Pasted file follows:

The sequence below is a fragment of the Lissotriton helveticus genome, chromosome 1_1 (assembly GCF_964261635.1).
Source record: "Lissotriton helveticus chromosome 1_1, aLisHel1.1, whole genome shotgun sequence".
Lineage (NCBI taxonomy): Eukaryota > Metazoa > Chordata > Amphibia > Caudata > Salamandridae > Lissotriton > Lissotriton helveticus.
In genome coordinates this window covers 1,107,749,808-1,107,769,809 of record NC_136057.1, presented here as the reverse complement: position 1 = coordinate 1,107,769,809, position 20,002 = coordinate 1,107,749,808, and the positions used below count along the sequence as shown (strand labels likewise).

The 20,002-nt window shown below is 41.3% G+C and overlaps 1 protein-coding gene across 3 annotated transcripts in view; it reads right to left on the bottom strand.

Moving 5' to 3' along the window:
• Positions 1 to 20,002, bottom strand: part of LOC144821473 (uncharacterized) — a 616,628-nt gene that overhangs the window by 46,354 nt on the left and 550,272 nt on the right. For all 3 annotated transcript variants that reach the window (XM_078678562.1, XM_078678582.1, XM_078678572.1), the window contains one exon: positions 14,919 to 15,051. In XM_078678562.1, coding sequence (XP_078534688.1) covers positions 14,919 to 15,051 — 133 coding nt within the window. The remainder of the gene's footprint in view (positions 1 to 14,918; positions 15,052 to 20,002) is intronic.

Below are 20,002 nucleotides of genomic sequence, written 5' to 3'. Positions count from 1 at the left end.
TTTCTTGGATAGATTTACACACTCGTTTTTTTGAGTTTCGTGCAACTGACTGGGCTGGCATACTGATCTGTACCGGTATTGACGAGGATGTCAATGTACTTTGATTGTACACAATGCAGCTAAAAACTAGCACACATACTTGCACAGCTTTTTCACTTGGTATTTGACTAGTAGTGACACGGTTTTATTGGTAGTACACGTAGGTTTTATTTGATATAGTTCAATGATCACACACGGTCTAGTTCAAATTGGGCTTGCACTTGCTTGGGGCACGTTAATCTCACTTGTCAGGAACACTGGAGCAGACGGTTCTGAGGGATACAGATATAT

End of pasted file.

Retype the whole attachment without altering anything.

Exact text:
The sequence below is a fragment of the Lissotriton helveticus genome, chromosome 1_1 (assembly GCF_964261635.1).
Source record: "Lissotriton helveticus chromosome 1_1, aLisHel1.1, whole genome shotgun sequence".
Lineage (NCBI taxonomy): Eukaryota > Metazoa > Chordata > Amphibia > Caudata > Salamandridae > Lissotriton > Lissotriton helveticus.
In genome coordinates this window covers 1,107,749,808-1,107,769,809 of record NC_136057.1, presented here as the reverse complement: position 1 = coordinate 1,107,769,809, position 20,002 = coordinate 1,107,749,808, and the positions used below count along the sequence as shown (strand labels likewise).

The 20,002-nt window shown below is 41.3% G+C and overlaps 1 protein-coding gene across 3 annotated transcripts in view; it reads right to left on the bottom strand.

Moving 5' to 3' along the window:
• Positions 1 to 20,002, bottom strand: part of LOC144821473 (uncharacterized) — a 616,628-nt gene that overhangs the window by 46,354 nt on the left and 550,272 nt on the right. For all 3 annotated transcript variants that reach the window (XM_078678562.1, XM_078678582.1, XM_078678572.1), the window contains one exon: positions 14,919 to 15,051. In XM_078678562.1, coding sequence (XP_078534688.1) covers positions 14,919 to 15,051 — 133 coding nt within the window. The remainder of the gene's footprint in view (positions 1 to 14,918; positions 15,052 to 20,002) is intronic.

Below are 20,002 nucleotides of genomic sequence, written 5' to 3'. Positions count from 1 at the left end.
TTTCTTGGATAGATTTACACACTCGTTTTTTTGAGTTTCGTGCAACTGACTGGGCTGGCATACTGATCTGTACCGGTATTGACGAGGATGTCAATGTACTTTGATTGTACACAATGCAGCTAAAAACTAGCACACATACTTGCACAGCTTTTTCACTTGGTATTTGACTAGTAGTGACACGGTTTTATTGGTAGTACACGTAGGTTTTATTTGATATAGTTCAATGATCACACACGGTCTAGTTCAAATTGGGCTTGCACTTGCTTGGGGCACGTTAATCTCACTTGTCAGGAACACTGGAGCAGACGGTTCTGAGGGATACAGATATAT